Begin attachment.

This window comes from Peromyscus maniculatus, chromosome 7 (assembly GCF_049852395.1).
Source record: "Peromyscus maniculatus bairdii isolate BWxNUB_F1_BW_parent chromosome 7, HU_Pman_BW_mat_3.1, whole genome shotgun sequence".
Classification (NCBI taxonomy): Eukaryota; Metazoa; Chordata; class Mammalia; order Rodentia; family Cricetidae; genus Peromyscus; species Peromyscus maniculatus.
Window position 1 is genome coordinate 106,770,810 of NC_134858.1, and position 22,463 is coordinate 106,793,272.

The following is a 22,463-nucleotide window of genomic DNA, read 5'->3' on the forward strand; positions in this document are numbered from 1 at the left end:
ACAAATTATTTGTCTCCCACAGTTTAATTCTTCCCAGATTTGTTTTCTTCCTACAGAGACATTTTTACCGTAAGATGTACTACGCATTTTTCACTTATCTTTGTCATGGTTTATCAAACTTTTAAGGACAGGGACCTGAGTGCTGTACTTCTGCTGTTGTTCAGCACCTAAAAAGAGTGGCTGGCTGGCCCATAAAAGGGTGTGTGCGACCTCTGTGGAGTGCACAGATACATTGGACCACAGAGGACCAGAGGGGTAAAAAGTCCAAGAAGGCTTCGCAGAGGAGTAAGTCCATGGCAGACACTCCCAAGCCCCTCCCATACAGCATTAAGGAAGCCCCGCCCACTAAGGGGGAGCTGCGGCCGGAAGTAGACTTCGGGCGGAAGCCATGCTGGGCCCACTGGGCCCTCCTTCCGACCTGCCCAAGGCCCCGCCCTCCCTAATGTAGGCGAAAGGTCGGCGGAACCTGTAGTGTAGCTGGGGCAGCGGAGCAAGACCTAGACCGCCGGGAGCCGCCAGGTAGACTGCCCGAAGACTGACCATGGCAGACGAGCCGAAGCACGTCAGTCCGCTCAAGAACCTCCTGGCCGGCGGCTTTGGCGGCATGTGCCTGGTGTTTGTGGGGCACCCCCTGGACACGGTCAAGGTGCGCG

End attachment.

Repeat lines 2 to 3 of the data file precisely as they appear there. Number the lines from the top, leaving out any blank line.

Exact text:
Source record: "Peromyscus maniculatus bairdii isolate BWxNUB_F1_BW_parent chromosome 7, HU_Pman_BW_mat_3.1, whole genome shotgun sequence".
Classification (NCBI taxonomy): Eukaryota; Metazoa; Chordata; class Mammalia; order Rodentia; family Cricetidae; genus Peromyscus; species Peromyscus maniculatus.